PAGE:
November 26, 2013

'Cross Beer

I'd like to come clean. I have a problem that needs your help....I don't really like beer much of the time.

it's true, I don't spend my rides, or really any time at all pining for Pliny or desperate for Duvel.

Heretic, outcast, poser....whatever.

I don't know the origins of  the beer and cross tradition, but I'm pretty sure it started with the fans in Belgium (12 minutes of a beer tent!!)...and somehow became THE thing.

Which is not to say that I do not appreciate a good beer - indeed my old neighbor has lavished the team with a high quality home-brew such that I actually slept in my car at the BASP Night Race last year...that was a fun party!

Lots of my friends drink beer after they race, but I always feel a little odd-man-out when I don't have that beer taste..which is what it comes down to. Post exercise it just doesn't taste very good sometimes. Must be my highly developed palate...then again wine is no more appealing. Back to the beer...

Seems there are about 170 different Belgian breweries making a wide variety of beers including an impressive six of only eight breweries that qualify as "Trappist" - meaning they are brewed in Monasteries with help from the monks and with income from sales supporting the Monastery or social programs they run. Here are the Belgian Trappist Breweries:
  • Achel, sells Blonde (8% ABV), Brune (8% ABV), Extra Blonde (8% ABV), Extra Brune (8% ABV).
  • Chimay sells Red Label (dark, 7% ABV), White Label (Blonde/Tripel, ABV 8%) and Blue Label (dark, 9% ABV).
  • Orval sells a "unique"[5] dry hopped 6.2% amber beer.
  • Rochefort sells three dark beers, "6" (7.5% ABV). "8" (9.2% ABV) and "10" (11.3% ABV).
  • Westmalle sells Dubbel (7% ABV) and Tripel (9% ABV),
  • Westvleteren sells Green Cap or Blonde, (5.8% ABV), Blue Cap (dark, 8% ABV) and Yellow Cap (dark, 10.2% ABV).

Of course, other monasteries produce beer, but these are merely Abbey brews (non certified), or they may simply have a monastic slant to their marketing, it seems pretty free form on that criteria, so in 1999 they came up with an Abbey certification to help differentiate and by 2011 there were some eighteen certified Abbey beers (from wikipedia):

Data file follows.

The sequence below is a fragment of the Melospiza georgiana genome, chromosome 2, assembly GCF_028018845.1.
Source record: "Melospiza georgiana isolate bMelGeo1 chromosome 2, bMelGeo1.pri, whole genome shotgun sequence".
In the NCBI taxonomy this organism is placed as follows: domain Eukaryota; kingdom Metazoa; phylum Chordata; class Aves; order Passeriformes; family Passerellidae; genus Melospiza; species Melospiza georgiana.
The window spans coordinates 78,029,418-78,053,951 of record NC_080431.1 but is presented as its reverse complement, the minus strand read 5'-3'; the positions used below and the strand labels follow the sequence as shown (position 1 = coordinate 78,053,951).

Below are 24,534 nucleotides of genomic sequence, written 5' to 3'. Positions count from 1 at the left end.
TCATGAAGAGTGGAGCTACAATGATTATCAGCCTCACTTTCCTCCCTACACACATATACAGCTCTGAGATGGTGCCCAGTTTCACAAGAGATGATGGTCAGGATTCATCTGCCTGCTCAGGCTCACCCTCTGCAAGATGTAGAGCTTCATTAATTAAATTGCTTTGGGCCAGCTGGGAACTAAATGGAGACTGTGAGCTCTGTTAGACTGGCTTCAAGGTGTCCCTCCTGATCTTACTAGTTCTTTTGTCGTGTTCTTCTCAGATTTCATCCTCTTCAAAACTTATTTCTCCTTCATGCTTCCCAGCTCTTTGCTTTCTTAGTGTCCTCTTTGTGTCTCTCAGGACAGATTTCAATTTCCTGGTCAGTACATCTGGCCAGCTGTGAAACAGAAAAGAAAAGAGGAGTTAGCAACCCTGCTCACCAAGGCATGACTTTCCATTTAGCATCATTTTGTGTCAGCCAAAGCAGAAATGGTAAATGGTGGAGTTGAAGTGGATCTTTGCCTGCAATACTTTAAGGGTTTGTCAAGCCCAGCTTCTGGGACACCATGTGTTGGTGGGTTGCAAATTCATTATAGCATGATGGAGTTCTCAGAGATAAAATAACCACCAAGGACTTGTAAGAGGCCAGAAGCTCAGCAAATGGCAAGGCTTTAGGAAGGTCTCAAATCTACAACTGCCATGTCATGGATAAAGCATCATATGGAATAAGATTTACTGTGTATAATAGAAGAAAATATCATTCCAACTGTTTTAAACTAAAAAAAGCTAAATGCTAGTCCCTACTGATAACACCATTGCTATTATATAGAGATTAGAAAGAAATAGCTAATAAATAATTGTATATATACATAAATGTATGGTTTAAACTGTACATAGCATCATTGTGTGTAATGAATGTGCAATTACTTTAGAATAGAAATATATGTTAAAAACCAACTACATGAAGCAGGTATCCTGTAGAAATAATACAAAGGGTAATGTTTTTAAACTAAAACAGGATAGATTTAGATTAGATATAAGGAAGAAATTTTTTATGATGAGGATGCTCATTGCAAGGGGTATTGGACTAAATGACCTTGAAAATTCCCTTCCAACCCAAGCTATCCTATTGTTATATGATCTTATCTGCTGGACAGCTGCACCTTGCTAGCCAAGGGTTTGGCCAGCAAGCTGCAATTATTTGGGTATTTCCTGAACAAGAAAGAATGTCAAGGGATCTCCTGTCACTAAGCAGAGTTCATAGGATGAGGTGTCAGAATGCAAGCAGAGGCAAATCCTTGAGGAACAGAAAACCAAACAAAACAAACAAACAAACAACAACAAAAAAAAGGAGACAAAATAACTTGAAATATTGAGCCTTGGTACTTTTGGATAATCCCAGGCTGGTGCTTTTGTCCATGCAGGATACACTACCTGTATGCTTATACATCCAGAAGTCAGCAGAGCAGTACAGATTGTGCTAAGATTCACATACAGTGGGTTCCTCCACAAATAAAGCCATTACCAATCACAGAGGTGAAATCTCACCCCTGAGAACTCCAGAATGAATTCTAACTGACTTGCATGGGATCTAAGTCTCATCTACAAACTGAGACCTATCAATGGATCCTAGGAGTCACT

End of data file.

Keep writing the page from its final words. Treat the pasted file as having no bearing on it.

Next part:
1. Abbaye de Cambron, brewed in Silly by Brasserie de Silly.
  2. Abbaye de Bonne Espérance, brewed in Quenast by Lefebvre Brewery.
  3. Abdij Dendermonde, brewed in Merchtem by Brouwerij De Block (nl)
  4. Abbaye de Saint-Martin, historically referenced to 1096, is brewed near Tournai by Brasserie Brunehaut.
  5. Affligem, produced for Affligem Abbey by a Heineken-owned brewery.
  6. Brasserie de l'Abbaye du Val-Dieu (nl) is located on the grounds of a former abbey.
  7. Bornem is brewed in Oost-Vlaanderen by Brouwerij Van Steenberge (nl)
  8. Ename is brewed in Oost-Vlaanderen by Brouwerij Roman (nl).
  9. Floreffe is brewed to fund a school housed in a former monastery.
  10. Grimbergen, made by the large Alken Maes brewery for an extant Norbertine abbey.
  11. Keizersberg is brewed in Oost-Vlaanderen by Brouwerij Van Steenberge.
  12. Leffe, the Abbey brand of Stella Artois, itself part of the multinational Inbev corporation, is brewed under licence from an extant brewery. It is thought to be the first such arrangement. Leffe has global distribution.
  13. Maredsous, the Abbey brand of Duvel Moortgat, Belgium's second largest brewer, licensed from Maredsous Abbey.
  14. Postel is brewed in Opwijk by Brouwerij De Smedt (nl).
  15. Ramée is brewed in Purnode by Brasserie du Bocq.
  16. St. Feuillien is a small independent brewery.
  17. Steenbrugge is brewed in Brugge by Brouwerij De Gouden Boom (nl).
  18. Tongerlo is brewed in Boortmeerbeek by Brouwerij Haacht (nl).

Then of course there is the glassware. Typically reserved for "Special" beers - those that are stronger or bottled, there are a variety of styles - wikipedia covers it pretty well...
"One of the more common types is the tulip glass. A tulip glass not only helps trap the aroma, but also aids in maintaining large heads, creating a visual and olfactory sensation. The body is bulbous, but the top flares out to form a lip which helps head retention.

A vessel similar to a champagne flute is the preferred serving vessel for Belgian lambics and fruit beers. The narrow shape helps maintain carbonation, while providing a strong aromatic front. Flute glasses display the lively carbonation, sparkling color, and soft lacing of this distinct style.
Chalices and goblets are large, stemmed, bowl-shaped glasses mainly associated with Trappist and Abbey ales. The distinction between goblet and chalice is typically in the glass thickness. Goblets tend to be more delicate and thin, while the chalice is heavy and thick walled. Some chalices are even etched on the bottom to nucleate a stream of bubbles for maintaining a nice head.[citation needed]

In addition to the profusion of glasses provided by brewers, some Belgian beer cafés serve beer in their own "house" glassware. "

I do find it all very, I guess I'll keep sampling beers and hope to find that one 'always on' type that will allow me to be accepted by my friends!